Climbing the Nadcap Ladder for Certification
The Nadcap program is recognized as the premier accreditation program for aerospace and defense contractor supplier accreditation. With this accreditation, an anodizer can effectively access the supplier world of the aerospace and defense industries. We’ll lay out a road map for accreditation that is logical and achievable for someone committed to the excellence required to get to the end goal.
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The Nadcap program is recognized as the premier accreditation program for aerospace and defense contractor supplier accreditation. With this accreditation, an anodizer can effectively access the supplier world of the aerospace and defense industries.
But the rigors of achieving Nadcap accreditation require dedication of resources, including time, money and psychological energy. We’ll lay out a road map for accreditation that is logical and achievable for someone committed to the excellence required to get to the end goal.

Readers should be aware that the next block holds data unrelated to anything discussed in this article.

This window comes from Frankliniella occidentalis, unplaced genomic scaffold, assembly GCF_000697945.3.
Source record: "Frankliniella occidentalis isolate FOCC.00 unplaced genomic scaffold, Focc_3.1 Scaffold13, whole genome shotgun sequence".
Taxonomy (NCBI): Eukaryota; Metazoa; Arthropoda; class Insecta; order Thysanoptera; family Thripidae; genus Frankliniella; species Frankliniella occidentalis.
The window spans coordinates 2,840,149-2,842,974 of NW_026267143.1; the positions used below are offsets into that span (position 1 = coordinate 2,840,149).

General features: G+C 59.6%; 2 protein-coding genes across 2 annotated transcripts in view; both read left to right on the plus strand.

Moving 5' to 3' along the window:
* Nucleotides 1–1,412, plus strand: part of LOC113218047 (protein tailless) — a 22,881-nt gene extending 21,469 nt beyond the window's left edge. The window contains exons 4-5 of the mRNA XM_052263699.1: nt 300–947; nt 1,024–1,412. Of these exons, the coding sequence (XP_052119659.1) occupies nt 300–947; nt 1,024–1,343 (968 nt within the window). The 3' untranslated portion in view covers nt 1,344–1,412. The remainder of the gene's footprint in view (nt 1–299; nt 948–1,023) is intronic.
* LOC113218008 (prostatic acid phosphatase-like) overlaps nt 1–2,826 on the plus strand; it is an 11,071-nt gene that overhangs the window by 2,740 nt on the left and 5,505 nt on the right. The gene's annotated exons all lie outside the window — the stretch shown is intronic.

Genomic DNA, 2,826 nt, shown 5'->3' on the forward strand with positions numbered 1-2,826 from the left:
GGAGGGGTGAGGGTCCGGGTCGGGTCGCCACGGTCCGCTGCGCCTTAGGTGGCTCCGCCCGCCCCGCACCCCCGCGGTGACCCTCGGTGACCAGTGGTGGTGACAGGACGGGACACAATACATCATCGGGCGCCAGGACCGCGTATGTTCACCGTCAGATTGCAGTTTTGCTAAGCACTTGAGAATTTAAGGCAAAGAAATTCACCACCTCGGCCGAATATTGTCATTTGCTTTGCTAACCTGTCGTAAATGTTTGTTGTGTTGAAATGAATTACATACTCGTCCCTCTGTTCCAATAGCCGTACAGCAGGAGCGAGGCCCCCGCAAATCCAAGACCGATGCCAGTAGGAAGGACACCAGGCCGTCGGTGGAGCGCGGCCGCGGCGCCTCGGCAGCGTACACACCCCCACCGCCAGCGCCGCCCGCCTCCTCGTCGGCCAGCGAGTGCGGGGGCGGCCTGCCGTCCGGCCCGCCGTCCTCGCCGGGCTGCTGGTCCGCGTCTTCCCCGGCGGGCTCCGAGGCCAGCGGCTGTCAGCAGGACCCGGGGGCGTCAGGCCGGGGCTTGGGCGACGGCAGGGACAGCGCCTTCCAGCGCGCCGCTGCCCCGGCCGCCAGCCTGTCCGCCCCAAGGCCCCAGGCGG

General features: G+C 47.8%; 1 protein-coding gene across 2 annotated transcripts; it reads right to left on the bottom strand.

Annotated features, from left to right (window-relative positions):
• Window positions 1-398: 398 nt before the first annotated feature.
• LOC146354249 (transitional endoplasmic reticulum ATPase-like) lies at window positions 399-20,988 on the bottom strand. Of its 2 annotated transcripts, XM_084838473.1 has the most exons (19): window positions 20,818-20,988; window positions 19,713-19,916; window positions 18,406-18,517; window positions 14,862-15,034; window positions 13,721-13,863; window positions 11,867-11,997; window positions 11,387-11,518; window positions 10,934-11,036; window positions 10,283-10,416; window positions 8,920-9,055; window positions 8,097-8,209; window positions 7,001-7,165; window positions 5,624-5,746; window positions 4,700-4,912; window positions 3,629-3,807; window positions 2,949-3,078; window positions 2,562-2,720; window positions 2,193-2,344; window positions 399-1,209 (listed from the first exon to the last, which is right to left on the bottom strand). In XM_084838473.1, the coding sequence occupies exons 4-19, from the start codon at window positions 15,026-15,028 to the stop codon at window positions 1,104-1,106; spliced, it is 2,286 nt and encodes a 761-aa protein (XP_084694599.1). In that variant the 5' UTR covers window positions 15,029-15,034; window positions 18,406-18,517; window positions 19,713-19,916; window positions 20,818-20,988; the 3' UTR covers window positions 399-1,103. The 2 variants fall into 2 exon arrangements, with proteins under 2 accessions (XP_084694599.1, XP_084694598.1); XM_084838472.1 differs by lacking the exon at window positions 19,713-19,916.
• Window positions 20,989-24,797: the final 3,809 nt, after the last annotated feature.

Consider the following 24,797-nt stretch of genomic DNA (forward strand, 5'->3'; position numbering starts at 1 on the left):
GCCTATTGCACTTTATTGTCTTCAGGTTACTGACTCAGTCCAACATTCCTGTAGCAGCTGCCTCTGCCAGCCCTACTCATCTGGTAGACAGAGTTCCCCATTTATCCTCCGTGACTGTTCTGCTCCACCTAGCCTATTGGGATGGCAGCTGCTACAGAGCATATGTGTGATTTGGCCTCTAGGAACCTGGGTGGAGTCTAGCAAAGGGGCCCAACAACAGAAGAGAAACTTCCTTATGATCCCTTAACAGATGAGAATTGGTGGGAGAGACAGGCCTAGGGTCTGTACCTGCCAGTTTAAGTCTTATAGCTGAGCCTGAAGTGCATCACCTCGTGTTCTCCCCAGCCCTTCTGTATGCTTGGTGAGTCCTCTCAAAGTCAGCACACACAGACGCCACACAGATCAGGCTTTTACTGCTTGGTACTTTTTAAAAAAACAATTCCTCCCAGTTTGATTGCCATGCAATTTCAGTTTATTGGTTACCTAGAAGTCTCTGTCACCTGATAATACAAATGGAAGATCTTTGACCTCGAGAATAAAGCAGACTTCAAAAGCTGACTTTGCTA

Accreditation requires a complete understanding of the AC7108D checklist, which is the bible of suppliers, auditors and chemical processing staff engineers at the Performance Review Institute (PRI), and the task group of primes and suppliers who administer the checklist.
Your company must have an acceptable quality system in place or verifiable at your initial audit. This system is administered by the PRI, which acts as registrar for the system.